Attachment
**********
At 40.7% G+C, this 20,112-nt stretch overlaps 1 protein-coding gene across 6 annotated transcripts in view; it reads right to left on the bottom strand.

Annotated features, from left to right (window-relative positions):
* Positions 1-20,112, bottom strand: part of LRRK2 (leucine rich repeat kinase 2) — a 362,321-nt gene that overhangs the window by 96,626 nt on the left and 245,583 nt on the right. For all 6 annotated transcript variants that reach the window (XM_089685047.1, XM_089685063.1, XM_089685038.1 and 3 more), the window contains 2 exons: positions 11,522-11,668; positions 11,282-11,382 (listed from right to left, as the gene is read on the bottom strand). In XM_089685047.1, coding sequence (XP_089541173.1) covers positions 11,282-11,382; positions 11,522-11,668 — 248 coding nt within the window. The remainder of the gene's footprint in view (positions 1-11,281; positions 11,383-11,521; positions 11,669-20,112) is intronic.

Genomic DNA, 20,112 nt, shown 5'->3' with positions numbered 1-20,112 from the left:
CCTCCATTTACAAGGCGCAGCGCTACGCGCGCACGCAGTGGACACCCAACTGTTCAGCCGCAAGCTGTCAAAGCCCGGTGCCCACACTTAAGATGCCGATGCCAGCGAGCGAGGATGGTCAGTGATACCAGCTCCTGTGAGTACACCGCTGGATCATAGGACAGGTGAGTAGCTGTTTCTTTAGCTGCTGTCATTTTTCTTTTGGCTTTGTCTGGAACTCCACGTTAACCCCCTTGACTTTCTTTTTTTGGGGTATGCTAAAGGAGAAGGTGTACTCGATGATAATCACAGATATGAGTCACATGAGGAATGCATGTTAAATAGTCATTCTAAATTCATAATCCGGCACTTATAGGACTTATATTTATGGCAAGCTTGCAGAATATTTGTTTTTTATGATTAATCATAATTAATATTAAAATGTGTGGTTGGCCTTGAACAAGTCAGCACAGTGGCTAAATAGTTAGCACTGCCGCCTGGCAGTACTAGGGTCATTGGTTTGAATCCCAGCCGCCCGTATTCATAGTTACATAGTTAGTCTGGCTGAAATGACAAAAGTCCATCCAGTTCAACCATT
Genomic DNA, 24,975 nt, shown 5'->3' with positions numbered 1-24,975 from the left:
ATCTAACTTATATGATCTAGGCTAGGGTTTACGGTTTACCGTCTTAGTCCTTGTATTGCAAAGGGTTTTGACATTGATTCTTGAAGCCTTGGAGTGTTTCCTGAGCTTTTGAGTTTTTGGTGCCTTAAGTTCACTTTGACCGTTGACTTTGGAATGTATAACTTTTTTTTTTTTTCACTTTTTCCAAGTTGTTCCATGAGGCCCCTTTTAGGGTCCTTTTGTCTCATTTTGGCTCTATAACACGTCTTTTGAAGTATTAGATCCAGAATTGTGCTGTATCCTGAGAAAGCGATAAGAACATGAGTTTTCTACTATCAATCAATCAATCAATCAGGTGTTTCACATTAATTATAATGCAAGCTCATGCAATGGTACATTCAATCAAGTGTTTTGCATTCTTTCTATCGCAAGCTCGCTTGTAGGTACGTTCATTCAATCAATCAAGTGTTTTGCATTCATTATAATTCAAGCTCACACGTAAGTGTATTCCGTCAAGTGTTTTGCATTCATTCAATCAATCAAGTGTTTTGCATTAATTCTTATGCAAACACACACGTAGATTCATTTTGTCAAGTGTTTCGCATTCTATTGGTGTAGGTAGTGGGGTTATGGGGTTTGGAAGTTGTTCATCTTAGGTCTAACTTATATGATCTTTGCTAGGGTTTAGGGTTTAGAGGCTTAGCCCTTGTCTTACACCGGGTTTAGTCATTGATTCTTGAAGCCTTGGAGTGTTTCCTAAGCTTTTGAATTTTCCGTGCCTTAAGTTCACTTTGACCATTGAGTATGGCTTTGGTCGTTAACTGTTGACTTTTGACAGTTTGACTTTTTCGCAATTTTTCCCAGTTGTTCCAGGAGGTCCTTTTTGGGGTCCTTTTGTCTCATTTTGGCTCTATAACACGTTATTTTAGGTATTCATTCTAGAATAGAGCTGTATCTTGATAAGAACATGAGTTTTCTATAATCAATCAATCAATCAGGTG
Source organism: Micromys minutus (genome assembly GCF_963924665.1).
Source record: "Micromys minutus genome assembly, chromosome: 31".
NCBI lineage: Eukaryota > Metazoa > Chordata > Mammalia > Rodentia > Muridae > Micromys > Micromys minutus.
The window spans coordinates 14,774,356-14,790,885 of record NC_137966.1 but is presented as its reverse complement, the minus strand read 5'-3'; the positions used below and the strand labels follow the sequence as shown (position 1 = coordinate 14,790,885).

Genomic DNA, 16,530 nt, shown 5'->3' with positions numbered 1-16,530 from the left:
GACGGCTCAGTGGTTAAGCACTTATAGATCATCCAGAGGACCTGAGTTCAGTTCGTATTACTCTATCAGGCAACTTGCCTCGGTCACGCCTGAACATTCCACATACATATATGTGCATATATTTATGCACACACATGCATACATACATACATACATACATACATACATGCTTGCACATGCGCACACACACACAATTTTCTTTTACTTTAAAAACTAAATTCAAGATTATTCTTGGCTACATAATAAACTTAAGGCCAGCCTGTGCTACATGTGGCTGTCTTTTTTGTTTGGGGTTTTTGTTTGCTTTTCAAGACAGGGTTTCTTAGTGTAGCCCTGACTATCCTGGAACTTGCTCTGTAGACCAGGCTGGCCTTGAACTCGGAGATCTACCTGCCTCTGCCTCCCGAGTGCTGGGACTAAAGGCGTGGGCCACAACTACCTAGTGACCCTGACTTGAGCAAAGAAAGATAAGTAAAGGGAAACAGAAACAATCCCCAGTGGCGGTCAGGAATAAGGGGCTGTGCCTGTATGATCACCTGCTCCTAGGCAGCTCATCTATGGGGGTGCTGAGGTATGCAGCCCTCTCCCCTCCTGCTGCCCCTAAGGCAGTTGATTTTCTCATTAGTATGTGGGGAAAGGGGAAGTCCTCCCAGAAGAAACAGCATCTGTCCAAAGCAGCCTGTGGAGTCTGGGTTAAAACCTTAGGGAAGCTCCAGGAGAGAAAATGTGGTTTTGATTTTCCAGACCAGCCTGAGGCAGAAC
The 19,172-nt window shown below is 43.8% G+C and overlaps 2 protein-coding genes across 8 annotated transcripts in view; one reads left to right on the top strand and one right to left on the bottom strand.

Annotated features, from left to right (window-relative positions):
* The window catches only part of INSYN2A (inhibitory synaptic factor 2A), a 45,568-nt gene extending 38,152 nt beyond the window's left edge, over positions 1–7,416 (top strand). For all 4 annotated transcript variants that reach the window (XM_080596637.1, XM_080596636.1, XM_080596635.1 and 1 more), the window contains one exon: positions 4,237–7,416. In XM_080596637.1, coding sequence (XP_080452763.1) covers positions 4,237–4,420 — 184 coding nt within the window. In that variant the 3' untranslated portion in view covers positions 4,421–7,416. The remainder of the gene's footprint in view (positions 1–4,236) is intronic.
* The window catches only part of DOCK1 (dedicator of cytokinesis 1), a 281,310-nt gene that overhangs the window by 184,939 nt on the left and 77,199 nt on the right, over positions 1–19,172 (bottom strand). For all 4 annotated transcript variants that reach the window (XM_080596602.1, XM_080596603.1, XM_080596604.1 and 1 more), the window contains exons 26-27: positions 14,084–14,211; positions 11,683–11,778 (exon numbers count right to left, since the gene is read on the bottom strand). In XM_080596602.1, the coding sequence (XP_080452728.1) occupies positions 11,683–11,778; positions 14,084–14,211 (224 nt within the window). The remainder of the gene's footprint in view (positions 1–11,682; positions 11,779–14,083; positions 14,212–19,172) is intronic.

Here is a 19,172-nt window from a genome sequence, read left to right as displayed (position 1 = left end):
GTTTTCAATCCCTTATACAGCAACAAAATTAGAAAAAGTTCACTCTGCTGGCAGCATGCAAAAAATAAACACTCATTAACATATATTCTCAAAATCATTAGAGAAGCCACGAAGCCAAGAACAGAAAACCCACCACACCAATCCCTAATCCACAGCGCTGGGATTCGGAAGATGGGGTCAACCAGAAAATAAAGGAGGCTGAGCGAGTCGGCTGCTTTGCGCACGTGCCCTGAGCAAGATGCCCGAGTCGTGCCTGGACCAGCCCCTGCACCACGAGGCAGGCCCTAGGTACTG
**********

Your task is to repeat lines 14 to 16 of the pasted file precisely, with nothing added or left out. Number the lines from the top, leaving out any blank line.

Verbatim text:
The 19,172-nt window shown below is 43.8% G+C and overlaps 2 protein-coding genes across 8 annotated transcripts in view; one reads left to right on the top strand and one right to left on the bottom strand.

Annotated features, from left to right (window-relative positions):
* The window catches only part of INSYN2A (inhibitory synaptic factor 2A), a 45,568-nt gene extending 38,152 nt beyond the window's left edge, over positions 1–7,416 (top strand). For all 4 annotated transcript variants that reach the window (XM_080596637.1, XM_080596636.1, XM_080596635.1 and 1 more), the window contains one exon: positions 4,237–7,416. In XM_080596637.1, coding sequence (XP_080452763.1) covers positions 4,237–4,420 — 184 coding nt within the window. In that variant the 3' untranslated portion in view covers positions 4,421–7,416. The remainder of the gene's footprint in view (positions 1–4,236) is intronic.